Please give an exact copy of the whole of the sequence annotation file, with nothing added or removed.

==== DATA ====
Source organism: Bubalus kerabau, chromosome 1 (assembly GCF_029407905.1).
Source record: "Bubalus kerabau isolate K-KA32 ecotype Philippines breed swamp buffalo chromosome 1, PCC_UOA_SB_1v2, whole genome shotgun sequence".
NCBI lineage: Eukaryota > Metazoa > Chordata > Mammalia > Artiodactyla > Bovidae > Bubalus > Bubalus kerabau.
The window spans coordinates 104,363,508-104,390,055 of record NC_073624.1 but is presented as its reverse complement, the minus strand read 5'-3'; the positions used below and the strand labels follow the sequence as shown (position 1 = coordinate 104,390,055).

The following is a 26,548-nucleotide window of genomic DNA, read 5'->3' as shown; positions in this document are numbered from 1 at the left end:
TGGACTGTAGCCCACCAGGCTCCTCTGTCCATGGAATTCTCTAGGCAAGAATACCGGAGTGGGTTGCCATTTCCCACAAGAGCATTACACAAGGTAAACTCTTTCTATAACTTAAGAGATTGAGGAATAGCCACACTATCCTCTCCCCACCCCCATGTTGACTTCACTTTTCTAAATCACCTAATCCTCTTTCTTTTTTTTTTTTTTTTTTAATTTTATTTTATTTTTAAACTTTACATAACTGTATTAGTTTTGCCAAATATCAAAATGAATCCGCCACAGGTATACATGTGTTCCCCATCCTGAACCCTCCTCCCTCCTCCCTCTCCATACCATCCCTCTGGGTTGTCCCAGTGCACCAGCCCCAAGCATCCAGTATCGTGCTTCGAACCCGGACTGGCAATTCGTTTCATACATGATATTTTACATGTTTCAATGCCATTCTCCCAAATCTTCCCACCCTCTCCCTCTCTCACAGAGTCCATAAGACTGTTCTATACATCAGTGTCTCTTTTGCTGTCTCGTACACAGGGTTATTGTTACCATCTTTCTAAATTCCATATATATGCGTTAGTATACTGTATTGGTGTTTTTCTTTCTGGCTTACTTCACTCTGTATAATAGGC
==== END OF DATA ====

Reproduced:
Source organism: Bubalus kerabau, chromosome 1 (assembly GCF_029407905.1).
Source record: "Bubalus kerabau isolate K-KA32 ecotype Philippines breed swamp buffalo chromosome 1, PCC_UOA_SB_1v2, whole genome shotgun sequence".
NCBI lineage: Eukaryota > Metazoa > Chordata > Mammalia > Artiodactyla > Bovidae > Bubalus > Bubalus kerabau.
The window spans coordinates 104,363,508-104,390,055 of record NC_073624.1 but is presented as its reverse complement, the minus strand read 5'-3'; the positions used below and the strand labels follow the sequence as shown (position 1 = coordinate 104,390,055).

The following is a 26,548-nucleotide window of genomic DNA, read 5'->3' as shown; positions in this document are numbered from 1 at the left end:
TGGACTGTAGCCCACCAGGCTCCTCTGTCCATGGAATTCTCTAGGCAAGAATACCGGAGTGGGTTGCCATTTCCCACAAGAGCATTACACAAGGTAAACTCTTTCTATAACTTAAGAGATTGAGGAATAGCCACACTATCCTCTCCCCACCCCCATGTTGACTTCACTTTTCTAAATCACCTAATCCTCTTTCTTTTTTTTTTTTTTTTTTAATTTTATTTTATTTTTAAACTTTACATAACTGTATTAGTTTTGCCAAATATCAAAATGAATCCGCCACAGGTATACATGTGTTCCCCATCCTGAACCCTCCTCCCTCCTCCCTCTCCATACCATCCCTCTGGGTTGTCCCAGTGCACCAGCCCCAAGCATCCAGTATCGTGCTTCGAACCCGGACTGGCAATTCGTTTCATACATGATATTTTACATGTTTCAATGCCATTCTCCCAAATCTTCCCACCCTCTCCCTCTCTCACAGAGTCCATAAGACTGTTCTATACATCAGTGTCTCTTTTGCTGTCTCGTACACAGGGTTATTGTTACCATCTTTCTAAATTCCATATATATGCGTTAGTATACTGTATTGGTGTTTTTCTTTCTGGCTTACTTCACTCTGTATAATAGGC